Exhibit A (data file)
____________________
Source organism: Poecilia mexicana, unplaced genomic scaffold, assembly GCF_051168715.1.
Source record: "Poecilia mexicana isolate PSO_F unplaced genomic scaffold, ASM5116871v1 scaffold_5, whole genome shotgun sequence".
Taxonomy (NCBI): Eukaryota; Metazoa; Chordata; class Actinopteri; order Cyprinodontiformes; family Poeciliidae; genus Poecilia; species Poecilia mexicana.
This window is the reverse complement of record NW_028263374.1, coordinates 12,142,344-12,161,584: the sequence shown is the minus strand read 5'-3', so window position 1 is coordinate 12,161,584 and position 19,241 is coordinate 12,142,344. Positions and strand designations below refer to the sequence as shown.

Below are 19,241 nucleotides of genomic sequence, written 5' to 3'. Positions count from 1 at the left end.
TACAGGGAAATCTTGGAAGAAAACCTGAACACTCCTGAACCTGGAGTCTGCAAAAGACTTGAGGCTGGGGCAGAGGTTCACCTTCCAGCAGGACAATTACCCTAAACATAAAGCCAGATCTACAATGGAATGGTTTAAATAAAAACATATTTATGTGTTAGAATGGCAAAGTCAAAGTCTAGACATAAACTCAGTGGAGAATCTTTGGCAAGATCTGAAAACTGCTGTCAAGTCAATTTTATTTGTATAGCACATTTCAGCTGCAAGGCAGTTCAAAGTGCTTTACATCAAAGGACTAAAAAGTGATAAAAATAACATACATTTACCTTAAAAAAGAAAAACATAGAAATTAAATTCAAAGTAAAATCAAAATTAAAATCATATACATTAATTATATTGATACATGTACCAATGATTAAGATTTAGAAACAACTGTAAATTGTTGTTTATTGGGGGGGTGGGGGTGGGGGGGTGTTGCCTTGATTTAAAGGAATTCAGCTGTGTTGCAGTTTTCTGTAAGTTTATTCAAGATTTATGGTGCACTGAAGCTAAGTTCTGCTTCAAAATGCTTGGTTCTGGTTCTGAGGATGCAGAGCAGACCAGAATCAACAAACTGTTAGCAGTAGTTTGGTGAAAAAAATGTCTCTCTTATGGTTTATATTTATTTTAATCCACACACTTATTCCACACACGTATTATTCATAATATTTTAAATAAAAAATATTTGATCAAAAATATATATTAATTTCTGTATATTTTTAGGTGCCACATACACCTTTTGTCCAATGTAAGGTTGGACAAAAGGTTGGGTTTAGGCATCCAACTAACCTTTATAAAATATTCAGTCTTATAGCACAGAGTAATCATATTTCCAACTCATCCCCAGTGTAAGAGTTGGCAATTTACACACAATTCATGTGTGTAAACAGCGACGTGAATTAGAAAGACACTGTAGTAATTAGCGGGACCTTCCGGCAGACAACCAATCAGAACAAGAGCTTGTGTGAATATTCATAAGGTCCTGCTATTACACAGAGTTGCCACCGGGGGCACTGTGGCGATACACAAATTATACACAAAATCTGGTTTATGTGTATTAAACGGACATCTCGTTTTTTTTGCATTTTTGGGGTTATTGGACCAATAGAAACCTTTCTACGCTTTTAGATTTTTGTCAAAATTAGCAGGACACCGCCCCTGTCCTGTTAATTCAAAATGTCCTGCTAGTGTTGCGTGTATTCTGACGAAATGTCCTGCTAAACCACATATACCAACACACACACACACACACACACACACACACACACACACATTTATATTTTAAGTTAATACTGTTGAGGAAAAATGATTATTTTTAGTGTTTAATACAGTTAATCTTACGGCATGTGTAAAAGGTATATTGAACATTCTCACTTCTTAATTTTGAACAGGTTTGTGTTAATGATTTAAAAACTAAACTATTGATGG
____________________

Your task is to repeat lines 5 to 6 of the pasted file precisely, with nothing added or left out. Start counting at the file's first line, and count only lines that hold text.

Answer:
Below are 19,241 nucleotides of genomic sequence, written 5' to 3'. Positions count from 1 at the left end.
TACAGGGAAATCTTGGAAGAAAACCTGAACACTCCTGAACCTGGAGTCTGCAAAAGACTTGAGGCTGGGGCAGAGGTTCACCTTCCAGCAGGACAATTACCCTAAACATAAAGCCAGATCTACAATGGAATGGTTTAAATAAAAACATATTTATGTGTTAGAATGGCAAAGTCAAAGTCTAGACATAAACTCAGTGGAGAATCTTTGGCAAGATCTGAAAACTGCTGTCAAGTCAATTTTATTTGTATAGCACATTTCAGCTGCAAGGCAGTTCAAAGTGCTTTACATCAAAGGACTAAAAAGTGATAAAAATAACATACATTTACCTTAAAAAAGAAAAACATAGAAATTAAATTCAAAGTAAAATCAAAATTAAAATCATATACATTAATTATATTGATACATGTACCAATGATTAAGATTTAGAAACAACTGTAAATTGTTGTTTATTGGGGGGGTGGGGGTGGGGGGGTGTTGCCTTGATTTAAAGGAATTCAGCTGTGTTGCAGTTTTCTGTAAGTTTATTCAAGATTTATGGTGCACTGAAGCTAAGTTCTGCTTCAAAATGCTTGGTTCTGGTTCTGAGGATGCAGAGCAGACCAGAATCAACAAACTGTTAGCAGTAGTTTGGTGAAAAAAATGTCTCTCTTATGGTTTATATTTATTTTAATCCACACACTTATTCCACACACGTATTATTCATAATATTTTAAATAAAAAATATTTGATCAAAAATATATATTAATTTCTGTATATTTTTAGGTGCCACATACACCTTTTGTCCAATGTAAGGTTGGACAAAAGGTTGGGTTTAGGCATCCAACTAACCTTTATAAAATATTCAGTCTTATAGCACAGAGTAATCATATTTCCAACTCATCCCCAGTGTAAGAGTTGGCAATTTACACACAATTCATGTGTGTAAACAGCGACGTGAATTAGAAAGACACTGTAGTAATTAGCGGGACCTTCCGGCAGACAACCAATCAGAACAAGAGCTTGTGTGAATATTCATAAGGTCCTGCTATTACACAGAGTTGCCACCGGGGGCACTGTGGCGATACACAAATTATACACAAAATCTGGTTTATGTGTATTAAACGGACATCTCGTTTTTTTTGCATTTTTGGGGTTATTGGACCAATAGAAACCTTTCTACGCTTTTAGATTTTTGTCAAAATTAGCAGGACACCGCCCCTGTCCTGTTAATTCAAAATGTCCTGCTAGTGTTGCGTGTATTCTGACGAAATGTCCTGCTAAACCACATATACCAACACACACACACACACACACACACACACACACACACACATTTATATTTTAAGTTAATACTGTTGAGGAAAAATGATTATTTTTAGTGTTTAATACAGTTAATCTTACGGCATGTGTAAAAGGTATATTGAACATTCTCACTTCTTAATTTTGAACAGGTTTGTGTTAATGATTTAAAAACTAAACTATTGATGG